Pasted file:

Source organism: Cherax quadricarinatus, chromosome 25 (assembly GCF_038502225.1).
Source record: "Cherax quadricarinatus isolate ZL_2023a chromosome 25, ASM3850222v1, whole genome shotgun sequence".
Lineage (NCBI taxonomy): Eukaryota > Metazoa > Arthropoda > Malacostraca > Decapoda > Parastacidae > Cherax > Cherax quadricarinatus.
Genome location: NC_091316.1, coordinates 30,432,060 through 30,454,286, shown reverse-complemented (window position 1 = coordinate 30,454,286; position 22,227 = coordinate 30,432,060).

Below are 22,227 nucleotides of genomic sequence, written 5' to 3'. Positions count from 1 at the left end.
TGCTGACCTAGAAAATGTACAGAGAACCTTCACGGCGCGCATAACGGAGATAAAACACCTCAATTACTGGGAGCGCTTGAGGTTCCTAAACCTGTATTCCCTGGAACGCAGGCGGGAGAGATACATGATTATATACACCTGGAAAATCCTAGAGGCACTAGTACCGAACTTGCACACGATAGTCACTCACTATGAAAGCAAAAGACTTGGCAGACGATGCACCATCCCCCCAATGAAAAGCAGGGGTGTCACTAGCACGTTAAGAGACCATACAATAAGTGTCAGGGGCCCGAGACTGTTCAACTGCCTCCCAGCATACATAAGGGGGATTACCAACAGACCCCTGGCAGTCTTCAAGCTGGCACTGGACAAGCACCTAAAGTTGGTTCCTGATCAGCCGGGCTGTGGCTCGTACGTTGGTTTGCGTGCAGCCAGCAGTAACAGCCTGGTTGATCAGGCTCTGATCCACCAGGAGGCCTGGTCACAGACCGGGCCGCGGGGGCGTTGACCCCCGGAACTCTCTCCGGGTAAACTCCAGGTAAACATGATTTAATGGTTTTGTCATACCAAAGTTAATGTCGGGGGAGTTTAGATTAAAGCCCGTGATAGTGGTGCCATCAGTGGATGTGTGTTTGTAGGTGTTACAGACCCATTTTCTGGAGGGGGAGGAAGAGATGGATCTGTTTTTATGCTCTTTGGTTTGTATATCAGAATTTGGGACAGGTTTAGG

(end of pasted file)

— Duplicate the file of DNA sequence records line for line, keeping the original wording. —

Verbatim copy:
Source organism: Cherax quadricarinatus, chromosome 25 (assembly GCF_038502225.1).
Source record: "Cherax quadricarinatus isolate ZL_2023a chromosome 25, ASM3850222v1, whole genome shotgun sequence".
Lineage (NCBI taxonomy): Eukaryota > Metazoa > Arthropoda > Malacostraca > Decapoda > Parastacidae > Cherax > Cherax quadricarinatus.
Genome location: NC_091316.1, coordinates 30,432,060 through 30,454,286, shown reverse-complemented (window position 1 = coordinate 30,454,286; position 22,227 = coordinate 30,432,060).

Below are 22,227 nucleotides of genomic sequence, written 5' to 3'. Positions count from 1 at the left end.
TGCTGACCTAGAAAATGTACAGAGAACCTTCACGGCGCGCATAACGGAGATAAAACACCTCAATTACTGGGAGCGCTTGAGGTTCCTAAACCTGTATTCCCTGGAACGCAGGCGGGAGAGATACATGATTATATACACCTGGAAAATCCTAGAGGCACTAGTACCGAACTTGCACACGATAGTCACTCACTATGAAAGCAAAAGACTTGGCAGACGATGCACCATCCCCCCAATGAAAAGCAGGGGTGTCACTAGCACGTTAAGAGACCATACAATAAGTGTCAGGGGCCCGAGACTGTTCAACTGCCTCCCAGCATACATAAGGGGGATTACCAACAGACCCCTGGCAGTCTTCAAGCTGGCACTGGACAAGCACCTAAAGTTGGTTCCTGATCAGCCGGGCTGTGGCTCGTACGTTGGTTTGCGTGCAGCCAGCAGTAACAGCCTGGTTGATCAGGCTCTGATCCACCAGGAGGCCTGGTCACAGACCGGGCCGCGGGGGCGTTGACCCCCGGAACTCTCTCCGGGTAAACTCCAGGTAAACATGATTTAATGGTTTTGTCATACCAAAGTTAATGTCGGGGGAGTTTAGATTAAAGCCCGTGATAGTGGTGCCATCAGTGGATGTGTGTTTGTAGGTGTTACAGACCCATTTTCTGGAGGGGGAGGAAGAGATGGATCTGTTTTTATGCTCTTTGGTTTGTATATCAGAATTTGGGACAGGTTTAGG